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Legal protection of hunter-gatherer groups’ land rights in Central and Southern Africa

Africa is home to the remaining “hunter-gathers”, meaning traditional communities that make a living predominantly through collecting wild fruits and hunting wild animals. Examples include the Hadzabe of Tanzania and Pigmies of Rwanda. These communities totally depend on land and natural resources for their physical and cultural survival as distinct groups. Other common features are communal stewardship over land and a deeply felt spiritual and emotional nexus with the earth and its fruits. However, they lack robust legal protection of their ancestral lands, partly because most governments regard hunting and gathering to be at variance with the dominant development paradigms. International human rights standards and the indigenous peoples rubric these communities resort to, faces stiff resistance among policy makers, and conflicting views from scholars. The remaining body of human rights law is largely modelled along protection of individual rights. Yet economic viability, culture, religion and development of these communities depend on securing their communally owned land and natural resources. Accordingly, paucity of legal literature exists, focusing specifically on hunter-gatherers’ collective land rights. This study intends to fill the gap .Significantly, it will unveil appropriate legal tools and enable relevant countries to “leave no one behind” while implementing SDGs.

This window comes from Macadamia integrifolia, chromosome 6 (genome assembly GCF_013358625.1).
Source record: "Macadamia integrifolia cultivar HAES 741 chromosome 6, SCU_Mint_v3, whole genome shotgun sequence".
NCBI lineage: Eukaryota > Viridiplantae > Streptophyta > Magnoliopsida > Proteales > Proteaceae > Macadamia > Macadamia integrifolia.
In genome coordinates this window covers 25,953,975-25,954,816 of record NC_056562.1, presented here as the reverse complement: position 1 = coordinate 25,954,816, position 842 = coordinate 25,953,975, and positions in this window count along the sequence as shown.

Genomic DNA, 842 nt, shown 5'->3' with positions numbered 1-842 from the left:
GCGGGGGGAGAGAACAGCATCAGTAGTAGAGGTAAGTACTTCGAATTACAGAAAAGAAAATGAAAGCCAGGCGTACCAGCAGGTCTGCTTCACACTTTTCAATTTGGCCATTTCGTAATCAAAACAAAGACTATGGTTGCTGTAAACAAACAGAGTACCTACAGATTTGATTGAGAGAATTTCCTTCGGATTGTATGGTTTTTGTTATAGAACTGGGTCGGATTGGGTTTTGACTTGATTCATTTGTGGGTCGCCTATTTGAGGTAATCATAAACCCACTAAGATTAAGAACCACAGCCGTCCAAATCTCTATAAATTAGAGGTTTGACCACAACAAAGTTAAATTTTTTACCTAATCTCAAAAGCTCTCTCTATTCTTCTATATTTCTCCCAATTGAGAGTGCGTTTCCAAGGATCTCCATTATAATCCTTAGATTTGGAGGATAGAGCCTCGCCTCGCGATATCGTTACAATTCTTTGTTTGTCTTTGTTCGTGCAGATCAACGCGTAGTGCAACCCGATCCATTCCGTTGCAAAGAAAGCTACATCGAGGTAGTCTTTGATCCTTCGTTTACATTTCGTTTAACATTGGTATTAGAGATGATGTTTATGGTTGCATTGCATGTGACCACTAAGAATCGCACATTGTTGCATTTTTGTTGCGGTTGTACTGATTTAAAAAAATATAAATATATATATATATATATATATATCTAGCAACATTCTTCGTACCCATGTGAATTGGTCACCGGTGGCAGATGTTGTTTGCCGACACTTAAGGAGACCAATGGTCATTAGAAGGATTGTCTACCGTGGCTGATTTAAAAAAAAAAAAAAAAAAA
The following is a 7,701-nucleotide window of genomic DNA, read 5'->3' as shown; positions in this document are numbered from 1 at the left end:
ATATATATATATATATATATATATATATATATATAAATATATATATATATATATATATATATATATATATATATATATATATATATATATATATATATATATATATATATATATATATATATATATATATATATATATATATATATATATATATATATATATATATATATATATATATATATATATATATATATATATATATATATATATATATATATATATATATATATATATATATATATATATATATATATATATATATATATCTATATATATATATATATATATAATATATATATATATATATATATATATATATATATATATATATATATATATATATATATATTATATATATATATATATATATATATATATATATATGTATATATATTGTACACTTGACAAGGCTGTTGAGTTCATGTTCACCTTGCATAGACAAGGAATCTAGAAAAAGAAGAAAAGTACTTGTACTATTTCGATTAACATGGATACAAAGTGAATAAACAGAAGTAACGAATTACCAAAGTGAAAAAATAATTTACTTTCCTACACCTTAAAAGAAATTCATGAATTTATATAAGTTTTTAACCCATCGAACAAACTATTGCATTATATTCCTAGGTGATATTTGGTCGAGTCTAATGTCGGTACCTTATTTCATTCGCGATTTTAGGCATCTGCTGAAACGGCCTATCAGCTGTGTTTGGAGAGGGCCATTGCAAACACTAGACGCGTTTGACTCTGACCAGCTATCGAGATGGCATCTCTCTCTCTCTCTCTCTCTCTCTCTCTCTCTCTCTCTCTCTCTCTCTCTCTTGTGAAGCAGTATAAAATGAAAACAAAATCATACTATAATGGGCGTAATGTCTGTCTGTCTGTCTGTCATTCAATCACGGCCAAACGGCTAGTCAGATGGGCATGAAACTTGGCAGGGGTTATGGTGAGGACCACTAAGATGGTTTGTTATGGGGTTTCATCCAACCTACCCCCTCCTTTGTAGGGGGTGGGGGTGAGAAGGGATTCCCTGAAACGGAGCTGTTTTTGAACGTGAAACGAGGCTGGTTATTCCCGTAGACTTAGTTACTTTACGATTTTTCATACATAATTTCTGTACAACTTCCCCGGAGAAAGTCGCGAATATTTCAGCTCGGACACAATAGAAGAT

Fellows involved in this project

Iso Lomso Fellow

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Related publications


Laltaika, Elifurah. 2024. Chapter ten. Disconnected Clans in Fragmented Rangelands: Aligning the East African Community Integration Process with the United Nations Declaration on the Rights of Indigenous Peoples. In Indigenous Peoples and Borders (pp. 256–272). Duke University Press.

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